A lot of refugee children came over barefoot. An area church stepped up to help

By Leeann Doerflein | Daily Journal
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After learning from volunteers many of the Afghan children at Camp Atterbury came to the United States without shoes, an area pastor stepped into action.

Union Christian Church Pastor Mark Parkinson’s church — and sister church Trafalgar Christian — both took up missions to help the more than 6,600 Afghan refugees being temporarily housed at the National Guard base in southern Johnson County, and have been collecting supplies at their churches.

Union Christian Church officials have made three trips to a donation warehouse near Camp Atterbury with loads of supplies. While Parkinson was there, he spoke with volunteers about the greatest needs, and shoes came up, he said.

“Roughly 40% of the refugees are children and many of them came over barefoot,” Parkinson said. “The ones who have shoes have sandals. Those are OK for the summer, but not for mid-to-late October and winter in Indiana.”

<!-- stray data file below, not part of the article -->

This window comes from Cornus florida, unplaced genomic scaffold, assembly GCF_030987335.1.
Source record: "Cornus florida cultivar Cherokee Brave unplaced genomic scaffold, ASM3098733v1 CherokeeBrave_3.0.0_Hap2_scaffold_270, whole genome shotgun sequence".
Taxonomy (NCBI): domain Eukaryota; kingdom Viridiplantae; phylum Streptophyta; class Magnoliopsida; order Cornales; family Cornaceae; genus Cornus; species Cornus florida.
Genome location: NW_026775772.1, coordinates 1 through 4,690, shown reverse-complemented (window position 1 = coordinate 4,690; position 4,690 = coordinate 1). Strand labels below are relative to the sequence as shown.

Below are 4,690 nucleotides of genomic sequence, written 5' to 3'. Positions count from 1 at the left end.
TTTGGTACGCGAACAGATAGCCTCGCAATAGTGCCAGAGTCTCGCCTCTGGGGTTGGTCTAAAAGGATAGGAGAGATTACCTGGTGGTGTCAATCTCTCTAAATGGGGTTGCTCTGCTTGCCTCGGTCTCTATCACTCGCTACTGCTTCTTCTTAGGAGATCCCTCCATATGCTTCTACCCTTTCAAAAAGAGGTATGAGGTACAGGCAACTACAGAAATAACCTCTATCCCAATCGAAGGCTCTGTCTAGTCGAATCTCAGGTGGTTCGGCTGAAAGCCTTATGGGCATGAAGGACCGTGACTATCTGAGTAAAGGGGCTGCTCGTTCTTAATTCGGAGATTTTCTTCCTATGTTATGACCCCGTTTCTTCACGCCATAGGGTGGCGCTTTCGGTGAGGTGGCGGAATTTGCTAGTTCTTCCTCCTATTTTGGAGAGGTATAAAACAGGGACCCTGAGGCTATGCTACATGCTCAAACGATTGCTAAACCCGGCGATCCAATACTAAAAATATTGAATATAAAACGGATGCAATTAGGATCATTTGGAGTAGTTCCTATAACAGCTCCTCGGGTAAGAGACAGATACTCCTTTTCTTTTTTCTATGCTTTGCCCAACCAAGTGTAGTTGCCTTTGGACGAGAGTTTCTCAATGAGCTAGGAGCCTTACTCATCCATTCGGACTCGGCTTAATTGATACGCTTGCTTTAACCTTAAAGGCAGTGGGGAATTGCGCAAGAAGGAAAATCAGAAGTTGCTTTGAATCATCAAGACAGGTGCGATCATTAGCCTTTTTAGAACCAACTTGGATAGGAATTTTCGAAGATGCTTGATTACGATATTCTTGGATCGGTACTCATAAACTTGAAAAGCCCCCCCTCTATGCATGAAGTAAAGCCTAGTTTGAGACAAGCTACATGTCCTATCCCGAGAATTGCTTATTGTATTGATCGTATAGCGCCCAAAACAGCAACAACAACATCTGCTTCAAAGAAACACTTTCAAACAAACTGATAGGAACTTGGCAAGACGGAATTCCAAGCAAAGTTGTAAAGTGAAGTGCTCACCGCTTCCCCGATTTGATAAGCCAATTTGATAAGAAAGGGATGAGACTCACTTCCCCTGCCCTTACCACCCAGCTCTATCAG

He reached out to Samaritan’s Feet International to order 2,000 pairs of shoes for the children at Camp Atterbury. Having worked with Samaritan’s Feet for a back-to-school shoe drive during his time at a church in Martinsville, Va., he immediately gravitated toward the organization. Samaritan’s Feet is a charitable organization that has provided more than 8 million pairs of shoes to children in 108 countries and 440 U.S. cities.

Parkinson is now tasked with raising $132,000 to pay for the shoes over time. A $20 donation will provide shoes, socks and a tote bag to one child, he said.

Like a pair of shoes gave Samaritan’s Feet founder Manny Ohonme hope 30 years ago, Parkinson hopes the shoes will give hope and a warm welcome to the church’s new neighbors, he said.

Ohonme, who received his first pair of shoes at age 9, was inspired to start the organization due to the feeling of hope that first pair gave him, according to the organization’s website. The organization says the gift of shoes provides hope and opportunity, allows children to focus less on their basic needs and more on school work, and protects against foot-borne diseases.

The shoes are expected to arrive at the church in about two weeks, but the fundraising has already begun. As of Wednesday evening, the church had raised about $1,200 through their online fundraising campaign. Donations can be given online at justgiving.com/fundraising/unionchristianchurch.

Parkinson and the congregation feel called to give because the refugees are neighbors who need help and prayers. Whether neighbors are next door or across the county, the church will collect and, when possible, fulfill prayer requests, he said.

“We have new neighbors 4.5 miles from our church, so we need to do something,” he said.